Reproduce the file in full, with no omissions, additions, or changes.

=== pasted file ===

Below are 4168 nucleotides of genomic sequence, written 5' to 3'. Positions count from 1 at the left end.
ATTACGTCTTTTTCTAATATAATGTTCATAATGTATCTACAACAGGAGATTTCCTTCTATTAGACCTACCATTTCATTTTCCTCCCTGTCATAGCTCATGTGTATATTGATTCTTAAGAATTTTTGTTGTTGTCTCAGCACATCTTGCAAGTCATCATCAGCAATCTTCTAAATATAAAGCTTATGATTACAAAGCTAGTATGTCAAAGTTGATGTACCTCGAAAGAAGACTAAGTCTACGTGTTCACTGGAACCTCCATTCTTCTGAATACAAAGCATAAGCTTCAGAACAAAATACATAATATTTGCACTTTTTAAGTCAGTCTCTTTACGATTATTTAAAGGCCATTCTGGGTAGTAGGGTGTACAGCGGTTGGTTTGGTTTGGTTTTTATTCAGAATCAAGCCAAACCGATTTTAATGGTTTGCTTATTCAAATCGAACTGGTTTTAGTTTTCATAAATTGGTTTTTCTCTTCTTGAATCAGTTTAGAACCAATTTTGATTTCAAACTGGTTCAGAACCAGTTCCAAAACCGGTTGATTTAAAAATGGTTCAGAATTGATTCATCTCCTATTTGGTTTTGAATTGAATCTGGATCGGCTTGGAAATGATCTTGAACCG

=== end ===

Below are 4168 nucleotides of genomic sequence, written 5' to 3'. Positions count from 1 at the left end.
ATTACGTCTTTTTCTAATATAATGTTCATAATGTATCTACAACAGGAGATTTCCTTCTATTAGACCTACCATTTCATTTTCCTCCCTGTCATAGCTCATGTGTATATTGATTCTTAAGAATTTTTGTTGTTGTCTCAGCACATCTTGCAAGTCATCATCAGCAATCTTCTAAATATAAAGCTTATGATTACAAAGCTAGTATGTCAAAGTTGATGTACCTCGAAAGAAGACTAAGTCTACGTGTTCACTGGAACCTCCATTCTTCTGAATACAAAGCATAAGCTTCAGAACAAAATACATAATATTTGCACTTTTTAAGTCAGTCTCTTTACGATTATTTAAAGGCCATTCTGGGTAGTAGGGTGTACAGCGGTTGGTTTGGTTTGGTTTTTATTCAGAATCAAGCCAAACCGATTTTAATGGTTTGCTTATTCAAATCGAACTGGTTTTAGTTTTCATAAATTGGTTTTTCTCTTCTTGAATCAGTTTAGAACCAATTTTGATTTCAAACTGGTTCAGAACCAGTTCCAAAACCGGTTGATTTAAAAATGGTTCAGAATTGATTCATCTCCTATTTGGTTTTGAATTGAATCTGGATCGGCTTGGAAATGATCTTGAACCG